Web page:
Everyone asks that. BUGGIRL200 was my TikTok username. I wasn’t thinking ahead because I never thought this was going to be a long-term thing, so really — doesn’t matter.

On your TikTok you promote the brand, but you are also a personality. How do you balance that?

I honestly don’t balance it at all. I feel like I should post my brand more but I just don’t bother and don’t have the time to make the videos. But I also feel lucky to be able to be a real person, to interact with people and have a personality that isn’t just a clothing brand. I’ve made so many friends from people who keep up with me and my brand, and it’s cool to really know these people. I tend to keep my TikTok on the fun, silly side of things; I usually post normal stuff like talking to me or whatever. If I ever do branded stuff, it’s because I’ve forced myself to step into that aisle.

When you started TikTok, it was a big moment for tongue-in-cheek t-shirts. Do you think it’s over?

I think there are still terrible clothes. But I think the fad is over, which obviously scared me when I started. Is that a sustainable thing? But at this point I feel fortunate: I’ve been able to incorporate my skills into works and designs that serve more of the fun creative side of my brain [just a] really crazy buzzword. In the beginning I definitely wasn’t particularly proud of the products I made. It was exciting to be able to sell something, but it wasn’t something I wanted to put on a resume. It was just very unskilled and I wasn’t really sure what I was doing. Now I can do whatever I want. I was able to sneak into an avenue where I no longer have to keep up with those silly, wacky, ironic catchphrases. I can add these if I want, but people have really encouraged me to do stuff that’s more in line with my creative style.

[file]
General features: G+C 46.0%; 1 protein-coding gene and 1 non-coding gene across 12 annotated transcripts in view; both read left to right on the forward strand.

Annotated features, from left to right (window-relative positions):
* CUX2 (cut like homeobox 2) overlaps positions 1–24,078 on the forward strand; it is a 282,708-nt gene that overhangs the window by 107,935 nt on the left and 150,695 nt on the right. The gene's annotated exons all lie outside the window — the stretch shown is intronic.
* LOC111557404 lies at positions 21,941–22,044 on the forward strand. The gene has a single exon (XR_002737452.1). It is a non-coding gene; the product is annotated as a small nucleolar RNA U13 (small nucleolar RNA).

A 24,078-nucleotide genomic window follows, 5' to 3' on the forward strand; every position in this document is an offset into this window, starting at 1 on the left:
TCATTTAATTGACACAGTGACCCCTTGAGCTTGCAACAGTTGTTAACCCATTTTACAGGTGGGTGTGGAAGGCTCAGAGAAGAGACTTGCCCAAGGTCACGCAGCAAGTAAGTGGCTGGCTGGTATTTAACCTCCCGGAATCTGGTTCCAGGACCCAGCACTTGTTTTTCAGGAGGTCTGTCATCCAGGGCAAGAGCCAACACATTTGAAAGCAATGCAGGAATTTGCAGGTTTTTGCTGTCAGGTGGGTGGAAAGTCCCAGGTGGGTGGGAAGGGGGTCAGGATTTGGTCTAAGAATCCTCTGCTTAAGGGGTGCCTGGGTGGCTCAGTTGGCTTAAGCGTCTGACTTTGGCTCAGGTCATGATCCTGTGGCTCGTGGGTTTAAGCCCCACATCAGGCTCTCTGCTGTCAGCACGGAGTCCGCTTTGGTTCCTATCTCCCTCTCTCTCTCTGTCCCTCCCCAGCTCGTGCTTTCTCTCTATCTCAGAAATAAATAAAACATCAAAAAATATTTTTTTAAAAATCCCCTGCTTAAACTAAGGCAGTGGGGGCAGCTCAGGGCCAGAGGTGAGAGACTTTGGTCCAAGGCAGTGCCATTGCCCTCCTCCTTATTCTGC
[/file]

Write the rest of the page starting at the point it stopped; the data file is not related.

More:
Do you think there is an average customer or type of person that is attracted to your designs?

It’s amazing how many different genres deal with my stuff. I have moms, literally grandmothers, even 17 year old guys sometimes comment on my stuff. I’m like, “How are you doing in my audience?” I love it. I’m so happy.

Mostly I see younger, 16-25 year old Harry Styles fans who are very into pop culture, very online – not in a bad way. The best way to describe my clients is that they definitely know what the inside jokes with celebrities are at any point in time, probably even more than I do. Sometimes they’ll comment, “Hey, did you hear about this thing that happened? Are you going to make a shirt out of this?” And I had no idea that was even a thing in the celebrity world, but thanks for telling me. I would say young women to be friends with. That’s my genre of people.

Their designs often require online knowledge or a sense of humor. Have you been online long?

I definitely grew up in the social media age. I got my first iPhone when I was 14. From that moment on I loved social media. While it’s definitely messed up my brain a lot, I reap the rewards of knowing what’s going on.

Many of your designs are Swiftie/Directioner–forward. Are you a longtime fan of theirs or were those obsessed later in life, like dusk?

That stuff comes from core childhood; really, really deep roots. For a while, it was fun to take the kind of people you bullied in high school, like One Direction, and go in the opposite direction and be like, “Fuck you, I love One Direction.” Me am a grown woman and will wear the shirt proudly.